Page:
Asked about the coverage area, Chapmond noted it costs $50,000 for every square mile so they used data to identify two square miles that accounted for 67% of the more than 700 shots fired calls they have received in the last year.

He said he has been meeting with the U.S. attorney's office and talking with private entities in Hot Springs "who have businesses here who would possibly support adding on to that coverage area" through a private partnership.

"To not only protect their business but enhance the safety of the community. Does every portion of the city need it? Absolutely not. Do we need to expand it? Absolutely," Chapmond said.

The department is also utilizing license plate readers, so "as a bad guy is driving off, we're recording it. These readers are not big brother. We put in specific information we're looking for," he said. "We've been able to track bad guys from here to the border and back and intercept them bringing in narcotics."

One member asked about access to the information and if it could be sold. "The state legislates what we do," Chapmond said, noting the information is "kept for a period of time. We can't sell it. I know other states use it differently."

Chapmond also touted the formation of a multiagency violent crime task force earlier this year, which includes the HSPD, Garland County Sheriff's Department, Arkansas State Police, the DEA, the Bureau of Alcohol, Tobacco, Firearms and Explosives (ATF), U.S. Marshals Service, the U.S. attorney's office, Homeland Security and the Secret Service.

"That's a huge amount of resources bearing down on our problems in this community," he said. "Every three-letter federal agency short of the FBI" which allows them to prosecute criminals in federal court and get longer sentences.

"We've been able to prosecute 40 violent offenders at the federal level for a total of 437 years. On average, that's about 10 years apiece. That means we don't see them," Chapmond said. "On the state side, if they got that same 10 years, we'd be looking at them again in less than 12 months. They would be right back out here doing the same thing. This is huge."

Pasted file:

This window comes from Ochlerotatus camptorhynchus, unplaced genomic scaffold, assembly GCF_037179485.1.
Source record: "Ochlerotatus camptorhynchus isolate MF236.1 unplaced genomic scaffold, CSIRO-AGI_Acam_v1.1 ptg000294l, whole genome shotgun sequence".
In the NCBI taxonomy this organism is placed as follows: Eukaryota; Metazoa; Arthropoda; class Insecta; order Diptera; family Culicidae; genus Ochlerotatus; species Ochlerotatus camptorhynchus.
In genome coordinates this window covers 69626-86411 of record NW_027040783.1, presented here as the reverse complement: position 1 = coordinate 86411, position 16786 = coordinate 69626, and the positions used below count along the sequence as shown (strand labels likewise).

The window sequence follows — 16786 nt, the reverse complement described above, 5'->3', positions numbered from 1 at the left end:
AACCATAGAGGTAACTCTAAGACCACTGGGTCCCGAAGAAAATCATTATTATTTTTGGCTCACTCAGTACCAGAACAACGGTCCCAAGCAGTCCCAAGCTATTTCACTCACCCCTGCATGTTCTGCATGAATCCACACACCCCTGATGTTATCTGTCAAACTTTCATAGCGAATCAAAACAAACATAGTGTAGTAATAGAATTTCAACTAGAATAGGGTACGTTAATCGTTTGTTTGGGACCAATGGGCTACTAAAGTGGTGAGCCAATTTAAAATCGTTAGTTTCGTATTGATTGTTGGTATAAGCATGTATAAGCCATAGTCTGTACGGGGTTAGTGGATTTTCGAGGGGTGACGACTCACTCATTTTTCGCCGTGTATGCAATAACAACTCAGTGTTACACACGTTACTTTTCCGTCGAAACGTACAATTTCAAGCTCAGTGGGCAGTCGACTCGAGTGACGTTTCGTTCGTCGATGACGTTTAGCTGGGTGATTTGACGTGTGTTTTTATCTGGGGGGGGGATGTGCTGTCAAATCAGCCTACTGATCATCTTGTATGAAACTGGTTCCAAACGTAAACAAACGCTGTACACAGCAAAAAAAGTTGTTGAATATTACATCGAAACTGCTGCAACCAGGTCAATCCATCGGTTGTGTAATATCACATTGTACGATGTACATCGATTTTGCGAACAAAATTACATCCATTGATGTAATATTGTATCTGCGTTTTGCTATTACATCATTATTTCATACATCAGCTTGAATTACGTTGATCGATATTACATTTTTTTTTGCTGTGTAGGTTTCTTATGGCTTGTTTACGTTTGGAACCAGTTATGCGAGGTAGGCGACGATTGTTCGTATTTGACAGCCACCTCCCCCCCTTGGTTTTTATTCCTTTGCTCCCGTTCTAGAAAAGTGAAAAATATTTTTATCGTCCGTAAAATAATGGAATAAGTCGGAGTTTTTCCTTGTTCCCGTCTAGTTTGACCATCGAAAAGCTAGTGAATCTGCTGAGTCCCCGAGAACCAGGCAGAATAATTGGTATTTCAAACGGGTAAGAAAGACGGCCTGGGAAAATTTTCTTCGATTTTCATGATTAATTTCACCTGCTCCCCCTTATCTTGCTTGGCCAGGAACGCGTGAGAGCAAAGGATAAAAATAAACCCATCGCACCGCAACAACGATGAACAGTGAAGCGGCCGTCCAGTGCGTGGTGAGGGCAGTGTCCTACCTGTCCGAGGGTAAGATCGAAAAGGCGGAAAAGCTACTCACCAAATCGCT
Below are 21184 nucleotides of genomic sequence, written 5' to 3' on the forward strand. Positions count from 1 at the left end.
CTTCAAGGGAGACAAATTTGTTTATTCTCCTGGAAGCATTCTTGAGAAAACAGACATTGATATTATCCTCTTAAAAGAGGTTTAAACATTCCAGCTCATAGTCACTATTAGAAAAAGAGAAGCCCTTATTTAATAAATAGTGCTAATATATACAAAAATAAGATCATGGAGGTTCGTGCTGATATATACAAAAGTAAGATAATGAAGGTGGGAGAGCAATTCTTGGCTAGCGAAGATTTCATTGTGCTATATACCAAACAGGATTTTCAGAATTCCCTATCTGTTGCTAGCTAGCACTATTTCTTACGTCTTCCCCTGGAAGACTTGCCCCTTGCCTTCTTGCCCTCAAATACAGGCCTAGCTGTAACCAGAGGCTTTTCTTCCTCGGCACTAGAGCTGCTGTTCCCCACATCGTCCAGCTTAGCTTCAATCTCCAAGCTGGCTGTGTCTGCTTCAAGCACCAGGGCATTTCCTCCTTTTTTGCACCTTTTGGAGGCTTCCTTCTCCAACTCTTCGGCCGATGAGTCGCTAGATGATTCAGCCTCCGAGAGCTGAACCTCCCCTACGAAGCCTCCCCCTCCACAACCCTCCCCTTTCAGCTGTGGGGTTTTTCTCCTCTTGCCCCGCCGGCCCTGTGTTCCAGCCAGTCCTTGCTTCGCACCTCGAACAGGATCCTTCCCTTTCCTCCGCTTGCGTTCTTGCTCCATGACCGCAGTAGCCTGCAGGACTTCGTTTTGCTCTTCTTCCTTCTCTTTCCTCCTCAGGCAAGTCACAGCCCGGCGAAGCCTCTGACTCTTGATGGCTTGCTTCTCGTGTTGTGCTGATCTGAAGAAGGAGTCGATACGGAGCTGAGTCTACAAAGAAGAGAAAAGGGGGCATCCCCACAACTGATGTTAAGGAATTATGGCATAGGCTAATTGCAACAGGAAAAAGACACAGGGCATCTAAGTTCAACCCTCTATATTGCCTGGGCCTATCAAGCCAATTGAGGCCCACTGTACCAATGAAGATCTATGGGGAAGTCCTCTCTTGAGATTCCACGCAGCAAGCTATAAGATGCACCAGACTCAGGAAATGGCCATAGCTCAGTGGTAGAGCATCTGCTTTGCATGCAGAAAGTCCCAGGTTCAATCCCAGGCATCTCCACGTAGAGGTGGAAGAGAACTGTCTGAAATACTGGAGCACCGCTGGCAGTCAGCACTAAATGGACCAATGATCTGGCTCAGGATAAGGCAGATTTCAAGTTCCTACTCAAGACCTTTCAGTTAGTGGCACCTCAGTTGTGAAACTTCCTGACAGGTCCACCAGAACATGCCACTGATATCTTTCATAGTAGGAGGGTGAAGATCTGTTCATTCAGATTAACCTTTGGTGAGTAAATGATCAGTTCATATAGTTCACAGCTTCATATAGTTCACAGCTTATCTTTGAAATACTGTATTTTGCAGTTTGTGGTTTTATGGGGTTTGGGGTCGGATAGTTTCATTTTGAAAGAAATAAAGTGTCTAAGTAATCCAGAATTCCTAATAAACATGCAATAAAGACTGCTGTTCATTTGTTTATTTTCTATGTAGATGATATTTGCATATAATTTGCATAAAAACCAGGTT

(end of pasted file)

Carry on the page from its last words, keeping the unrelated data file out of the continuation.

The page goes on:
He said they have identified twice that many more through the task force and the new technology and predicted, "18 months from now, we'll have a totally different outlook on where we were and where we ended up. This is not a quick fix and it's not going to be solved overnight, but we let it go for so long so we've got some catching up to do."

Chapmond said they have also pulled 295 guns "off the street," made 164 arrests involving violent crimes, and 404 adult drug-related arrests, "which play a role in 85% of all crimes."

He stressed that "it's not people all over shooting the town up. It's 12 to 15 involved in three or four gangs. We can identify them and work toward putting them in jail and if we can get them off the streets, we've really done something."

Chapmond also noted he is working to maintain physical fitness in the department. "I pay our officers an hour a day to work out; an hour a day on me. They can either go run, they can go to the gym, they can do whatever they want to do to stay physically fit, 'cause physical fitness also creates mental fitness," he said.

"Physically fit officers are less likely to be involved in a physical encounter when they come upon a bad guy. A bad guy is always sizing you up, to see how they can take advantage. If you're that officer that's got a dumpy uniform and your belly is hanging over your belt and they know you can't run, they're more likely to run from you."

The department has quarterly physical fitness tests and officers have to pass or they are not fit for duty, he said.

Asked about switching to the Arkansas Wireless Information System like other agencies, Chapmond said the HSPD "is going to be the last one to transition to that radio system. It has to be 100% done for us to be able to get on it. The entities on the radio system now are doing so successfully. I can't give you an end date, but I'm ready for it to happen."

He said the department is already using the equipment, "we just haven't pushed the final go button yet."

As for merging the city's dispatchers with the Garland County Communication Center, Chapmond said that was the state's recommendation, but "they didn't tell us how to merge, they just told us to merge, so we're working through that problem right now."